China’s Curious Dream of Floating Nuclear Plants on the Ocean
The family of nuclear reactors found on the seven seas is about to grow—China recently announced plans to build a floating, ship-based nuclear power plant. Construction of the ship will begin next year, and if things go to plan, it will start producing electricity by 2020.
If you’re wondering whether that’s such a good idea—you probably aren’t alone.
But nuclear reactors at sea aren’t uncommon. The US Navy alone currently has around 100 reactors powering its submarines and aircraft carriers. However, the idea of floating nuclear reactors generating energy for uses other than powering their home vessel is relatively untested.
China isn’t the only country exploring nuclear power plants at sea.
Russia’s ‘Project 20870’ involves placing two nuclear reactors on 140-meter long, 30-meter wide barges. The plan would use these nuclear barges’ 300MWt (thermal energy production) or 70 MWe (electrical energy production) to power remote cities and industrial sites throughout the Russian Arctic.
Both projects might owe inspiration to the first ship-based nuclear power station, which was decommissioned in 2014. The American MH-1A, ‘Sturgis’, was constructed back in the 1960s and towed to the Panama Canal region, where it supplied essential electricity between 1968 and 1976.
It’s estimated the MH-1A helped bring up to 15 more ships through the canal a day than would otherwise have been possible.
A flexible platform for the future?
What are the advantages of putting nuclear reactors on ships? China General Nuclear, the company behind the new project, stresses the flexible nature of a ship-based nuclear reactor.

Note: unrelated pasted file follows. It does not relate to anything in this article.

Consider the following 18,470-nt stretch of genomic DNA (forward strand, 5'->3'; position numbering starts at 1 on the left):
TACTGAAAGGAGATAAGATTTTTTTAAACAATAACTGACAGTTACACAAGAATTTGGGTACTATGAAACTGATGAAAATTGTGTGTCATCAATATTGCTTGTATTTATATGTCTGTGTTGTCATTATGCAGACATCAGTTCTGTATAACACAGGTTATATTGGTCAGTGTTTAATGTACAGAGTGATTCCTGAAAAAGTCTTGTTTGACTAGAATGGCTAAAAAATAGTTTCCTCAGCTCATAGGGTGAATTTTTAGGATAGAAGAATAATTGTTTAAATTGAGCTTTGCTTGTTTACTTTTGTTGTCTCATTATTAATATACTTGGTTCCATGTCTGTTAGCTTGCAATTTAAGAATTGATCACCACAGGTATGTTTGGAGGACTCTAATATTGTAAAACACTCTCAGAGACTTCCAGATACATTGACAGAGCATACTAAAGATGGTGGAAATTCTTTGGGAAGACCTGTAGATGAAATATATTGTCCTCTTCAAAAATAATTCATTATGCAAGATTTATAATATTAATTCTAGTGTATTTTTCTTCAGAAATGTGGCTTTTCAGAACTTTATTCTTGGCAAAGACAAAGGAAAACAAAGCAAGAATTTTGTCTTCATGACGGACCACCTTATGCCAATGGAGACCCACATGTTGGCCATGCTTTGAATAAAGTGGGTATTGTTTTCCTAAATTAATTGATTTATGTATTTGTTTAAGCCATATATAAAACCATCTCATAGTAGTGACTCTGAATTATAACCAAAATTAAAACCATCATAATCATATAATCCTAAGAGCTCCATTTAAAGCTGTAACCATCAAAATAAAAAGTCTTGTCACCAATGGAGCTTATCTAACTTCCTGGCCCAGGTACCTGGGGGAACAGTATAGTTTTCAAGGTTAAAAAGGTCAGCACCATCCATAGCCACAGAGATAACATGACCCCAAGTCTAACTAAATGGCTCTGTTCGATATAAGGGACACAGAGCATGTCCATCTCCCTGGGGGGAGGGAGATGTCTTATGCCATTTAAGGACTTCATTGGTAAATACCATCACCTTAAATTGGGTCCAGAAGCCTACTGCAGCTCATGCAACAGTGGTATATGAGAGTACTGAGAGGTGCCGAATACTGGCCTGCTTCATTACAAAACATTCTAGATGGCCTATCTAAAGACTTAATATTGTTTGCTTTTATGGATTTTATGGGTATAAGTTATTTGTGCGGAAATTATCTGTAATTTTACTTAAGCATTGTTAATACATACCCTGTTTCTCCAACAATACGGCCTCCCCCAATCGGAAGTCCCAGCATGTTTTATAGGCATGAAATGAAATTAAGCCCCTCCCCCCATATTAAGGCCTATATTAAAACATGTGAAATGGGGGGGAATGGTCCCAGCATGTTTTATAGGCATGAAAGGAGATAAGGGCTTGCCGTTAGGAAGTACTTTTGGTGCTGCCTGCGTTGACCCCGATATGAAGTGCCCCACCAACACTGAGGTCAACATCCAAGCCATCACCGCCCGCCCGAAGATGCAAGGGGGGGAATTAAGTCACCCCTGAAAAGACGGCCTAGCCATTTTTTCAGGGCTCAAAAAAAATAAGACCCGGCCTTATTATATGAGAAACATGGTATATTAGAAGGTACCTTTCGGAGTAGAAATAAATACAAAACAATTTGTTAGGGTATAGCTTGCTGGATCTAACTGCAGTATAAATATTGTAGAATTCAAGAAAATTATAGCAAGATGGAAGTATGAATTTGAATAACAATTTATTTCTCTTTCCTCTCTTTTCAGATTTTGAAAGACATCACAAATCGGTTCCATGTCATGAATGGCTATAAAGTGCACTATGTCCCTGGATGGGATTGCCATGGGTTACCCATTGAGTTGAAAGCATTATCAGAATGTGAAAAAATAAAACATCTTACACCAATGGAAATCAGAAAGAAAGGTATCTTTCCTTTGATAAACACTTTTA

“The 200 MWt (60 MWe) reactor has been developed for the supply of electricity, heat and desalination and could be used on islands or in coastal areas, or for offshore oil and gas exploration.”
Other potential uses could be for new, large-scale industrial installations and flexible emergency power to regions in the event of natural disasters such as earthquakes or tsunamis.
According to Jacopo Buongiorno, an MIT professor of Nuclear Science and Engineering, building smaller sea-based nuclear power plants could also help dramatically lower construction cost and time—it can take decades to build a large nuclear power plant on land.
Buongiorno and his team at MIT have suggested placing reactors on platforms similar to those used for deep-sea oil drilling. The plants would be situated between 8 and 12 miles from the coast at a depth of at least 100 meters. Power cables would run to switchyard facilities situated on land.
Being placed so far from land would help protect the plants against earthquakes and tsunami waves, which are relatively small so far out.
The MIT team describes offshore nuclear power generation as “a potential game changer” in terms of nuclear power economics as it allows for assembly-line-like production of units.
China betting on nuclear
The ocean-based nuclear power plant is one of a string of new types that was outlined in the China’s 13th five-year plan. The plan underlines that China aims to adopt innovative energy technologies, and that the country will build at least 100 new nuclear power reactors in the coming ten years.
It appears the country will use nuclear power to help reduce its current heavy reliance on coal, and in doing so, dramatically lower emissions of CO2 and air pollutants, which have reached health-threatening levels in many areas. China will invest more than a trillion dollars in nuclear energy over the coming years. In time, it’s hoping to recuperate some of that by becoming a leading global exporter of nuclear technology.
The dangers of going to sea
While there are advantages of placing nuclear power plants on water, as you might expect, the new projects are not without their critics.
Greenpeace has voiced concern about what effect massive storms could have on ocean-based nuclear reactors. Others worry ocean-based reactors would be more susceptible to terrorist attacks.
Operating nuclear reactors in an Arctic climate is complicated to say the least, and another concern is that barges like those used in the Russian project might not be as protected from earthquake or tsunamis as reactors further out at sea.
It makes plenty of sense to carefully weigh potential risks and benefits.
One use case, however, does show that disciplined operators can take nuclear to the oceans. The US Navy has logged more than 5,400 reactor years and traveled more than 130 million miles. They have sailed all the seven seas, including some of the most hostile environments, without any publicized accidents.
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